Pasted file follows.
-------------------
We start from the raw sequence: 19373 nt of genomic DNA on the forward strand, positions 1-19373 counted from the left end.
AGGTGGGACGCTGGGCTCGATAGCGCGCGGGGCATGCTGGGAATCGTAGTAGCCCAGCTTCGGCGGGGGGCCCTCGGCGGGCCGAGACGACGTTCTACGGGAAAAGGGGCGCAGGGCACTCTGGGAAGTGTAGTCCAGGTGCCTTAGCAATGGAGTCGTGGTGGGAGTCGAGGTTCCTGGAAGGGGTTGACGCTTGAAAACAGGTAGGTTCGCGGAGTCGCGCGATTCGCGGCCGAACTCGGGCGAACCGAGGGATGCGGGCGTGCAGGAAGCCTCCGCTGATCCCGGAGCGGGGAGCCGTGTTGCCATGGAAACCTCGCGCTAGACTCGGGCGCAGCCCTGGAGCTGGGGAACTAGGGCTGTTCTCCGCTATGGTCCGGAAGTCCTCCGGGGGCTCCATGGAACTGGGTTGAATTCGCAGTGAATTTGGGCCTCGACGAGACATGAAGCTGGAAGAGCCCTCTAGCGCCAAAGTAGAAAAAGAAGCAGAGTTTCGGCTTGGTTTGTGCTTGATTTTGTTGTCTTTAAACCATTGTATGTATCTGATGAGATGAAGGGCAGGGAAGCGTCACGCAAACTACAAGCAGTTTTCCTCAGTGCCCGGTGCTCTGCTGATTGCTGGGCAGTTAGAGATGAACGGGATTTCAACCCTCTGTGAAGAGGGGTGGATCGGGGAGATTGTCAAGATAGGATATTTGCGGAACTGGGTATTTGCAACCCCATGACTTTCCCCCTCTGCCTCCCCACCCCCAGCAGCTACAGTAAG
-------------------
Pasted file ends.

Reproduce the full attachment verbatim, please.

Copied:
We start from the raw sequence: 19373 nt of genomic DNA on the forward strand, positions 1-19373 counted from the left end.
AGGTGGGACGCTGGGCTCGATAGCGCGCGGGGCATGCTGGGAATCGTAGTAGCCCAGCTTCGGCGGGGGGCCCTCGGCGGGCCGAGACGACGTTCTACGGGAAAAGGGGCGCAGGGCACTCTGGGAAGTGTAGTCCAGGTGCCTTAGCAATGGAGTCGTGGTGGGAGTCGAGGTTCCTGGAAGGGGTTGACGCTTGAAAACAGGTAGGTTCGCGGAGTCGCGCGATTCGCGGCCGAACTCGGGCGAACCGAGGGATGCGGGCGTGCAGGAAGCCTCCGCTGATCCCGGAGCGGGGAGCCGTGTTGCCATGGAAACCTCGCGCTAGACTCGGGCGCAGCCCTGGAGCTGGGGAACTAGGGCTGTTCTCCGCTATGGTCCGGAAGTCCTCCGGGGGCTCCATGGAACTGGGTTGAATTCGCAGTGAATTTGGGCCTCGACGAGACATGAAGCTGGAAGAGCCCTCTAGCGCCAAAGTAGAAAAAGAAGCAGAGTTTCGGCTTGGTTTGTGCTTGATTTTGTTGTCTTTAAACCATTGTATGTATCTGATGAGATGAAGGGCAGGGAAGCGTCACGCAAACTACAAGCAGTTTTCCTCAGTGCCCGGTGCTCTGCTGATTGCTGGGCAGTTAGAGATGAACGGGATTTCAACCCTCTGTGAAGAGGGGTGGATCGGGGAGATTGTCAAGATAGGATATTTGCGGAACTGGGTATTTGCAACCCCATGACTTTCCCCCTCTGCCTCCCCACCCCCAGCAGCTACAGTAAG